2007 Honda CBR600RR

MSRP: $9,499
Weight: 381 lbs (empty tank)
Weight Distribution: 51.2% F (w/full tank)
Peak HP: 103.2 @ 13,700 rpm
Peak Torque: 43.9 lb-ft @ 11,200 rpm
1/4-mile: 10.60 @ 133.7 mph
Observed Fuel Economy: 36.4 mpg

Honda’s CBR600 needed a jolt of invigoration. The original model that debuted 20 years ago kicked butt up and down, and it was followed by several more Honda butt kickers through the years.

But the CBR has had to fight hard to stay out of the shadow of the pesky and potent R6 since it had its coming-out party in 1999. In ’03 Honda countered with its first double-R CBR600, and although it was racier than ever and proved to be our subjective favorite that year, the Yamaha took the official win on our scorecards. The R6 also took victory the following year, and in 2006 it morphed into one of the most arresting sportbike shapes ever. It’s enough to give the CBR an inferiority complex!

Apparently tired of getting sand kicked in its face, Honda must’ve called up Joe Weider or Al Ludington or somebody, because this reinvigorated CBR is ready to get back to its old butt-kicking days.

But before hitting the gym, the CBR hit the steam room and the Cortislim retailer. The new CBR weighs in at just 381 lbs with an empty tank, making it the lightest middleweight ever, and even less than the anorexic Triumph Daytona 675’s 390 lbs. That works out to a massive 17-lb reduction from the previous year. Even more incredible is that Honda found a way to lop off a colossal 32 lbs since the 2003/2004 version! It’s also a full dozen pounds lighter than the R6, the next lightest in the class. Take that, Yamaha!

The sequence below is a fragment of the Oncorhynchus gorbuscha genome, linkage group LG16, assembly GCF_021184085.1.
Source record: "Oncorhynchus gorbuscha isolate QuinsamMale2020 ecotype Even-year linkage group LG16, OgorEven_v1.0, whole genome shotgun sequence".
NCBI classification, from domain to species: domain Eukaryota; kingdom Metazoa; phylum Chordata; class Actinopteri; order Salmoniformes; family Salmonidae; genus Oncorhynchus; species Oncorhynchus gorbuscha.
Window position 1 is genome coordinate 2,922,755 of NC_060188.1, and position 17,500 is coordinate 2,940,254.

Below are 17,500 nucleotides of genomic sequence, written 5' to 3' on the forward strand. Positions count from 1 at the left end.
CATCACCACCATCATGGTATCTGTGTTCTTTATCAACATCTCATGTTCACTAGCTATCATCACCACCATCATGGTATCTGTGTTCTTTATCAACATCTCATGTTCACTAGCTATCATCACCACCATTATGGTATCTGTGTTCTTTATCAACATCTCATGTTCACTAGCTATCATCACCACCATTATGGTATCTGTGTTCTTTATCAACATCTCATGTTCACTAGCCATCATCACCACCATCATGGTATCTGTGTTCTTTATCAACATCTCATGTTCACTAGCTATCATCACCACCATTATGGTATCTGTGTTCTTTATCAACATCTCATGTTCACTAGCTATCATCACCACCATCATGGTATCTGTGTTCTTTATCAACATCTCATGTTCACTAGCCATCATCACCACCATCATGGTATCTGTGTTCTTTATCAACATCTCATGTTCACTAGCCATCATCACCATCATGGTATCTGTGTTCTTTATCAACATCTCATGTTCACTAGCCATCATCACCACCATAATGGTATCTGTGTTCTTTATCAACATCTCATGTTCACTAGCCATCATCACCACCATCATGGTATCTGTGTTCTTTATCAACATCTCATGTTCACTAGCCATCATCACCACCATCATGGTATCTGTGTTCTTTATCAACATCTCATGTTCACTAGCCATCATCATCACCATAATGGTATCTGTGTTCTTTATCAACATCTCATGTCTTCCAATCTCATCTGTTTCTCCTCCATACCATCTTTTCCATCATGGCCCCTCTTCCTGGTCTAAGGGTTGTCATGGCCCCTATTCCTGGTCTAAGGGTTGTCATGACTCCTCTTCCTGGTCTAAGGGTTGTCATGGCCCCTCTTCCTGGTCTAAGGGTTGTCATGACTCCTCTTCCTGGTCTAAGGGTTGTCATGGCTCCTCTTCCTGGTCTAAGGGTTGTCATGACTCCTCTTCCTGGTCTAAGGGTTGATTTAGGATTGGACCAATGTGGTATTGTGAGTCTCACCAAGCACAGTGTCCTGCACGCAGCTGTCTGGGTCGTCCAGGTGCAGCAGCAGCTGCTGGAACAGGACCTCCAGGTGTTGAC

And if the least mass isn’t enough to thwart its challengers, Honda engineers have endowed the RR with the raciest chassis geometry of the group. The aggressive rake and trail numbers (23.7 degrees, 96mm, respectively) closely mimic those of the GSX-R600, but nothing in the class can touch the CBR’s ultra-stubby 53.8-inch wheelbase.

These numbers when combined can create a twitchy little devil, but big Red’s engineers have exorcised that demon by conjuring up the latest Honda Electronic Steering Damper. Nearly half the size of the HESD on the CBR1000RR, it keeps a tight rein on any headshake shenanigans.

“Turn-ins are extremely quick, yet stability remains high as well,” compliments MCUSA Creative Director, Brian Chamberlain. “The huge weight loss only improves its flick-ability.”

It truly is impressive how Honda has been able to build a stable bike with such radical geometry. Credit the HESD, but the techie damper – stuffed under the forward end of the fuel tank cover – isn’t without compromise. Street testing in the twisty hills above Malibu revealed a bike more difficult to transition than the specs indicate. A reduction in sub-60-mph damping would increase the CBR’s agility. Still, all of our testers rated the CBR highly, both on the street and on the track.

“The CBR is more nimble than its predecessor,” comments MCUSA Editorial Director Ken Hutchison, “but it’s not as sharp as the R6.”

Part of what makes the CBR appealing is its ergonomics and riding position, which received top marks from our testers. “Hands down, the CBR fit me best,” says the 5’8″ Hutch. And Shawn Roberti, multi-time Oregon/Washington state roadracing champ and perennial fast-guy tester for MCUSA, also bragged about the Honda’s ergos. “The riding position is more over the front, which gives you better feel for the bike throughout the turn, including entry, apex and exit. It’s very racy feeling.”

Racy, yes, but also more humane than previous. A 10mm increase in handlebar height increases comfort, but more prominent is the improvement to the CBR’s saddle. Previously an upholstered ironing board, the seat on the ’07 bike treats a butt with a little respect and makes all-day rides much more hospitable.

“The ergos on the CBR almost made me feel like I was back on my F4i with its softer seat and less aggressive riding position,” lauds Robin Haldane, MCUSA’s graphics and video meister.